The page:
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J Lipid Res. 2010 Apr;51(4):785-97. doi: 10.1194/jlr.M001875. Epub 2009 Sep 29.

Analysis of lipid transfer activity between model nascent HDL particles and plasma lipoproteins: implications for current concepts of nascent HDL maturation and genesis.

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  • 1Cardiovascular Genetics Laboratory, Cardiology Division, McGill University Health Centre/Royal Victoria Hospital, Québec, Canada.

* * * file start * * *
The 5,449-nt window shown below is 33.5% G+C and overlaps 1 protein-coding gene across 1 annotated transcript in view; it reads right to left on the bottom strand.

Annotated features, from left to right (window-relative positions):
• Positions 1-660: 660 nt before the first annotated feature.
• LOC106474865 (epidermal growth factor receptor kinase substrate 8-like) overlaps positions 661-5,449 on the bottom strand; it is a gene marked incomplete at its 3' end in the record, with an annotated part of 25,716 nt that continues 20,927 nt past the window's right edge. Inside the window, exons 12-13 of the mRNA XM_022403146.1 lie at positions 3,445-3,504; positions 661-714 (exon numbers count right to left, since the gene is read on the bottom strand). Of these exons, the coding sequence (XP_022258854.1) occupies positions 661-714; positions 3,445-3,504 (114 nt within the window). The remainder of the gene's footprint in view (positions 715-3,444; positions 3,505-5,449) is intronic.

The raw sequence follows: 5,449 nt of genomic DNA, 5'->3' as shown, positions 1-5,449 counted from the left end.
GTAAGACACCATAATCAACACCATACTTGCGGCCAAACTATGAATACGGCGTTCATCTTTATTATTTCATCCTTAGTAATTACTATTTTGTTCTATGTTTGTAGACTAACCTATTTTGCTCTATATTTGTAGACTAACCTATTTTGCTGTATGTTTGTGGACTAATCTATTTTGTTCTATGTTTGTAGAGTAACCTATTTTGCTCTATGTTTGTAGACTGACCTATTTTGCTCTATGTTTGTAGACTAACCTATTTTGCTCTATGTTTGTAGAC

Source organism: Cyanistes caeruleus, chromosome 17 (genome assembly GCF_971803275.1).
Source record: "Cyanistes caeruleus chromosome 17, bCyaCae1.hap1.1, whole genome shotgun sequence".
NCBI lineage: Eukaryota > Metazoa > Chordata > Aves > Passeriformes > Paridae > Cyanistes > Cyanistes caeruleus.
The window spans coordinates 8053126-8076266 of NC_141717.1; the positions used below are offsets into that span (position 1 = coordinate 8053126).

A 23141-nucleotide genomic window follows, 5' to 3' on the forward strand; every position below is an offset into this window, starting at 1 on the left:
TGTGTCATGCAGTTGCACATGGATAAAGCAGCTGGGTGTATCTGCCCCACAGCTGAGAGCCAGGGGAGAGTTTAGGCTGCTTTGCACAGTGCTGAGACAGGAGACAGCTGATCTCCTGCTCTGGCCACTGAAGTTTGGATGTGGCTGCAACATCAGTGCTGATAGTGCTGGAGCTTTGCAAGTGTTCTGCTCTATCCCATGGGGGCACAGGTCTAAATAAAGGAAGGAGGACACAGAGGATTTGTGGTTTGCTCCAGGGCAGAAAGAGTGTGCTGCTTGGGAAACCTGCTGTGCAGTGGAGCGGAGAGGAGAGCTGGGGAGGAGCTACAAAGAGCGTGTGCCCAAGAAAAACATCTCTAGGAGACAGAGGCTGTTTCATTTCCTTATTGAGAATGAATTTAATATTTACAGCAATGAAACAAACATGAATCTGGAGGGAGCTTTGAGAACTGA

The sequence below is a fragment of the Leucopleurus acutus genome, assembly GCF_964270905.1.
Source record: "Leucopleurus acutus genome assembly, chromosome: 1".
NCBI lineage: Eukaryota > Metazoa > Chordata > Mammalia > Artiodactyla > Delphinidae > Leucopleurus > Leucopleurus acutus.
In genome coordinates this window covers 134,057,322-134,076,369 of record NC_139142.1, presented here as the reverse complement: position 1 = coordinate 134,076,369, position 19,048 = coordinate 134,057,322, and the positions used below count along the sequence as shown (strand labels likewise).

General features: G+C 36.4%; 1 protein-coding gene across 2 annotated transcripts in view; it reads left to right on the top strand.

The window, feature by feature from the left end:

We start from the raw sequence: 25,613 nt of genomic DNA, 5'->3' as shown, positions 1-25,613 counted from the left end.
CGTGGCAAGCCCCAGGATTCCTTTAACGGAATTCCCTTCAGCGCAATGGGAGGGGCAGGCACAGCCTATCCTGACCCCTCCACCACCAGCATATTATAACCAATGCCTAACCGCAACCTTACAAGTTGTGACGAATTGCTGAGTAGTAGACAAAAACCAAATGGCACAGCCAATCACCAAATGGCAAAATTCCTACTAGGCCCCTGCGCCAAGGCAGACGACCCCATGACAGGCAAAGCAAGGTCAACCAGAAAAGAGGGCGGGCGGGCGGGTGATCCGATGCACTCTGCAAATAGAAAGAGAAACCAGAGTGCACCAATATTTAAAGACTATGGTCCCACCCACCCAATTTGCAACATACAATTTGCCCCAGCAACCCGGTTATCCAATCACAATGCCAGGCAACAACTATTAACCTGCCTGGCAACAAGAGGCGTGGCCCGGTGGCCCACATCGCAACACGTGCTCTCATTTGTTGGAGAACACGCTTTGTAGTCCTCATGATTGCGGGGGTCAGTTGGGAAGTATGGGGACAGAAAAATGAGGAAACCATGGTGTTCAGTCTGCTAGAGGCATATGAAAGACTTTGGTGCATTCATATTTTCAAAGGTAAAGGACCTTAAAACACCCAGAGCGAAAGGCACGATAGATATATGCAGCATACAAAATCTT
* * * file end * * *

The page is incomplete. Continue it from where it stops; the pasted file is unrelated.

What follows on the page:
The specifics of nascent HDL remodeling within the plasma compartment remain poorly understood. We developed an in vitro assay to monitor the lipid transfer between model nascent HDL (LpA-I) and plasma lipoproteins. Incubation of alpha-(125)I-LpA-I with plasma resulted in association of LpA-I with existing plasma HDL, whereas incubation with TD plasma or LDL resulted in conversion of alpha-(125)I-LpA-I to prebeta-HDL. To further investigate the dynamics of lipid transfer, nascent LpA-I were labeled with cell-derived [(3 )H]cholesterol (UC) or [(3)H]phosphatidylcholine (PC) and incubated with plasma at 37 degrees C. The majority of UC and PC were rapidly transferred to apolipoprotein B (apoB). Subsequently, UC was redistributed to HDL for esterification before being returned to apoB. The presence of a phospholipid transfer protein (PLTP) stimulator or purified PLTP promoted PC transfer to apoB. Conversely, PC transfer was abolished in plasma from PLTP(-/-) mice. Injection of (125)I-LpA-I into rabbits resulted in a rapid size redistribution of (125)I-LpA-I. The majority of [(3)H]UC from labeled r(HDL) was esterified in vivo within HDL, whereas a minority was found in LDL. These data suggest that apoB plays a major role in nascent HDL remodeling by accepting their lipids and donating UC to the LCAT reaction. The finding that nascent particles were depleted of their lipids and remodeled in the presence of plasma lipoproteins raises questions about their stability and subsequent interaction with LCAT.

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